Tuesday , April 16 2024
The whole series is now available in a single set... happy days are here again (except if you're a victim in one of the stories).

DVD Review: Prime Suspect – The Complete Collection

How exactly do you end up with a wonderful television series?  Is it cast?  Is it writing?  Is it the production values in general?  Is it a combination of all these things?  Or, does it require all of them and, perhaps, just a little bit of magic?

Being released to DVD for the first time ever as a single set, Prime Suspect, is certainly the last of these things.  Over the course of the seven different seasons of the show the only constant is Helen Mirren as DCI (at least initially) Jane Tennison, but Mirren and Tennison are certainly enough to build a series around.  Additionally, the ever-changing cast of supporting players is also outstanding, including names like Ralph Fiennes, Ciaran Hinds, Colin Salmon, Tom Wilkinson, Ben Miles, Jonny Lee Miller, and Zoë Wanamaker.  As with the cast, the behind the scenes crew changed as well, but the series always found a way to talk about important issues of the day, even if the discussions were sometimes a little heavy-handed.

Taking a step back for a second, Prime Suspect aired (although not continuously) from 1991 to 2006 and followed the exploits of Mirren’s Tennison, an outwardly tough-as-nails Detective Chief Inspector.  At the outset of the first season, Tennison gets her long overdue shot to investigate a murder and instantly finds herself – as she knew she would – as one of the only women (and the sole one of her rank) in a big boys’ club.  She need not only navigate a minefield among her higher-ups, but also the rank and file who would rather she not be ordering them about.  It is a tough place for her to be, a place as tough as the serial murders she finds herself investigating.  In the pursuit of her career, Tennison gives up a lot in the first season, and gives up plenty more as the show continues in subsequent years of the series.

Many may get the wrong impression by hearing Prime Suspect referred to as a “television series that ran for seven seasons.”  That is a perfectly accurate statement, but every season save the fourth one contains one mystery that is investigated over the course of two episodes (each season, again save the fourth, runs for less than four hours each).  The anomalous fourth season contains three separate mysteries each of which runs roughly the length of one episode from any other season. 

Due to the short nature of the program it may be more accurate to refer to Prime Suspect as a series of mini-series.  It is certainly true that when Helen Mirren won Emmys for her portrayal of Tennison in both the fourth and final seasons it was in the Outstanding Lead Actress in a Miniseries or a Special category (she was nominated in the same category for Prime Suspect in every season but the first).

Heading back to our earlier question, perhaps what makes Prime Suspect such a brilliant piece of work is its ability to not only deftly craft interesting mysteries (even when you know who did it), but also its ability to juggle both the mysteries and the personal story of Tennison.  In more than one season the audience gets to see not only how the case affects Tennison’s personal life, but how her personal life affects the case.  There is a push and pull there that feels not only true to life but also something exceedingly difficult to create without it feeling forced.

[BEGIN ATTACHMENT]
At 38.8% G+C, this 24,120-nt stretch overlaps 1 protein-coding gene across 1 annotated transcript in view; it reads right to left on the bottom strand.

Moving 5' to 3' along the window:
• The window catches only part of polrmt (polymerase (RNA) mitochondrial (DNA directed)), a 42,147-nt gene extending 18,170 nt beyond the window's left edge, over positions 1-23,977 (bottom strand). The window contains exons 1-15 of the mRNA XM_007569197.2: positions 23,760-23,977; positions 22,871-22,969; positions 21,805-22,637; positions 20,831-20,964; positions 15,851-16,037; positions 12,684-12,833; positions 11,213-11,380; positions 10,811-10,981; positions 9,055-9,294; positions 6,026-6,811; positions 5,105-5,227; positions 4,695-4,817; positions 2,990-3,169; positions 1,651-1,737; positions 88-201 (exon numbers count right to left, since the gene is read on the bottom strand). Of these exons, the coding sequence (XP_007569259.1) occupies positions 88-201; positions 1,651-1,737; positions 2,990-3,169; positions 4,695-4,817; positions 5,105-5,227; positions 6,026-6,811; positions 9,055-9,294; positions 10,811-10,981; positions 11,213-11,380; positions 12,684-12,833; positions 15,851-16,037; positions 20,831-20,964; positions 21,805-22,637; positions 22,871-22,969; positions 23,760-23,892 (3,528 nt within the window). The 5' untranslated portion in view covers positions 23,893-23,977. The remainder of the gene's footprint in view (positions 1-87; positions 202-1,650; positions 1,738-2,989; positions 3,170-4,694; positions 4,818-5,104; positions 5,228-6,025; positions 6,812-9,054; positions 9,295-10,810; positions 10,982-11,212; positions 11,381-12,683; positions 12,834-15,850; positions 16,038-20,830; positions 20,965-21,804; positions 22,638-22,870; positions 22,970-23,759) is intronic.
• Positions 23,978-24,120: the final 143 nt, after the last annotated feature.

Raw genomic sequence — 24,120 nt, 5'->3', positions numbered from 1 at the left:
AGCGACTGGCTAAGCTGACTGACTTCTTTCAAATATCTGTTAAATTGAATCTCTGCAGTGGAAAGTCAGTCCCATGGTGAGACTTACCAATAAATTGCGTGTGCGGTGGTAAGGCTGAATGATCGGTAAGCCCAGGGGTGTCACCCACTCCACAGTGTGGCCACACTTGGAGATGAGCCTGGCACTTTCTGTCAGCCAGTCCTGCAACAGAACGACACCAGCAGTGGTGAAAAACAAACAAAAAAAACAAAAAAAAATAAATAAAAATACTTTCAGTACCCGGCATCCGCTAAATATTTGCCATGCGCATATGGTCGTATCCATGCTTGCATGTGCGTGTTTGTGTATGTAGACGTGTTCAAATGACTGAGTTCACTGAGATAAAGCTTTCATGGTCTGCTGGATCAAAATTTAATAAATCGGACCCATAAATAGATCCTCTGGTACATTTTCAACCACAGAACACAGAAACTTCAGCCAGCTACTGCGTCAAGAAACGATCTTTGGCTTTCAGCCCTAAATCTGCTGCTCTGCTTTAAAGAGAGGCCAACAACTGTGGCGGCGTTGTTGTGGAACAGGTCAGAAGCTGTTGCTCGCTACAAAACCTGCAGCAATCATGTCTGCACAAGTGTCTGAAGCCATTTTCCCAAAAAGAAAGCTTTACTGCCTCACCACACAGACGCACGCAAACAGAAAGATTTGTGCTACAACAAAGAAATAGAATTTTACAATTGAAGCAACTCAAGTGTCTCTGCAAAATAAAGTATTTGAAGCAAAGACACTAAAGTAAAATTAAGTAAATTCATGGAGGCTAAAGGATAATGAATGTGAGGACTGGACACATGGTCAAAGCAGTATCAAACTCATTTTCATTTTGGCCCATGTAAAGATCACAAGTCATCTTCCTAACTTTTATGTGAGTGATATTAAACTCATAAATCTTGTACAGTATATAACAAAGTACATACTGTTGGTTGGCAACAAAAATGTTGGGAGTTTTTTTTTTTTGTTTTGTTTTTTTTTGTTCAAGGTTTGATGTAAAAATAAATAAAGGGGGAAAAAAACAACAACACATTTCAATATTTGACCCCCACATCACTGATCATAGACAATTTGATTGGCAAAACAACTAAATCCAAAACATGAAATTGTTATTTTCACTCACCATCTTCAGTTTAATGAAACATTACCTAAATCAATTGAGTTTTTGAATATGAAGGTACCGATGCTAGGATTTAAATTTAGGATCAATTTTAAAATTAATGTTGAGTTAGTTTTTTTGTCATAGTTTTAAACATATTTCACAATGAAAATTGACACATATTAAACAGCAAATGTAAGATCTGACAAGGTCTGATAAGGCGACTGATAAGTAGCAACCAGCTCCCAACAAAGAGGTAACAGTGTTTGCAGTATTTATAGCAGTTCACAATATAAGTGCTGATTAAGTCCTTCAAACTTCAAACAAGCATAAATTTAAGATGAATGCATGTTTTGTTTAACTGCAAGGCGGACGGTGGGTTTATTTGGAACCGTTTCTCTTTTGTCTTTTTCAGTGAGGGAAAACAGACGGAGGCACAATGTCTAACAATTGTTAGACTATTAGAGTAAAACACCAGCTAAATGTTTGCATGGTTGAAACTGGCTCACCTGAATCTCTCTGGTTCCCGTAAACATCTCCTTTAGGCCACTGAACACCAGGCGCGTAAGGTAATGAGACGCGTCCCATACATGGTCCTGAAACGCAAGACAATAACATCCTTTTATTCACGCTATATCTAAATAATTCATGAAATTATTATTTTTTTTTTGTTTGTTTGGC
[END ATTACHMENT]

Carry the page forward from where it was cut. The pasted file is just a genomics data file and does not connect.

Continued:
At the center of that push and pull, at the center of everything with the series, is Helen Mirren.  People often talk about an actor being “made” for a certain part.  I am not convinced that such a thing is ever true, but it is nearly impossible to imagine Prime Suspect with anyone but Mirren as Jane Tennison.  Watching Mirren and Tennison age and grow and find their footing in a world which ages and grows as well over the course of the 15 years from first season to last is a wonderful experience.  Prime Suspect is never afraid to touch on any subject and while Tennison may momentarily falter with some of them, Mirren never does in her portrayal.

Were one to criticize the series, it might be suggested that the series’ need to pick a minority group (racial, ethnic, gender, sexual orientation, etc.) to explore via a crime loses some of its punch by the third season.  It must be said that the case is certainly not less interesting by that point, but even before the opening credits roll on the season one can’t help but wonder which group will take center stage this time out.  Additionally, this may only crop up as a problem for viewers watching the seasons in rapid succession. 

The nine disc set of Prime Suspect – The Complete Collection comes with a minimal number of bonus features.  In fact, only seasons six and seven get any bonus features at all.  Season six has a behind-the-scenes featurette while seven contains a photo gallery, cast filmographies, and a longer featurette which discusses the series as a whole.  Additionally, the same set of bonus features exist on the previously released individual seasons.

While Prime Suspect is, at its core, a crime drama, it is a crime drama that elevates the genre to high art.  Mirren is more than deserving of every accolade she has been given for her work on it, and it is sad to think that there are no more Tennison stories coming our way in the future.  If you haven’t seen or don’t own any Prime Suspect, The Complete Collection is definitely worth picking up.

About Josh Lasser

Josh has deftly segued from a life of being pre-med to film school to television production to writing about the media in general. And by 'deftly' he means with agonizing second thoughts and the formation of an ulcer.

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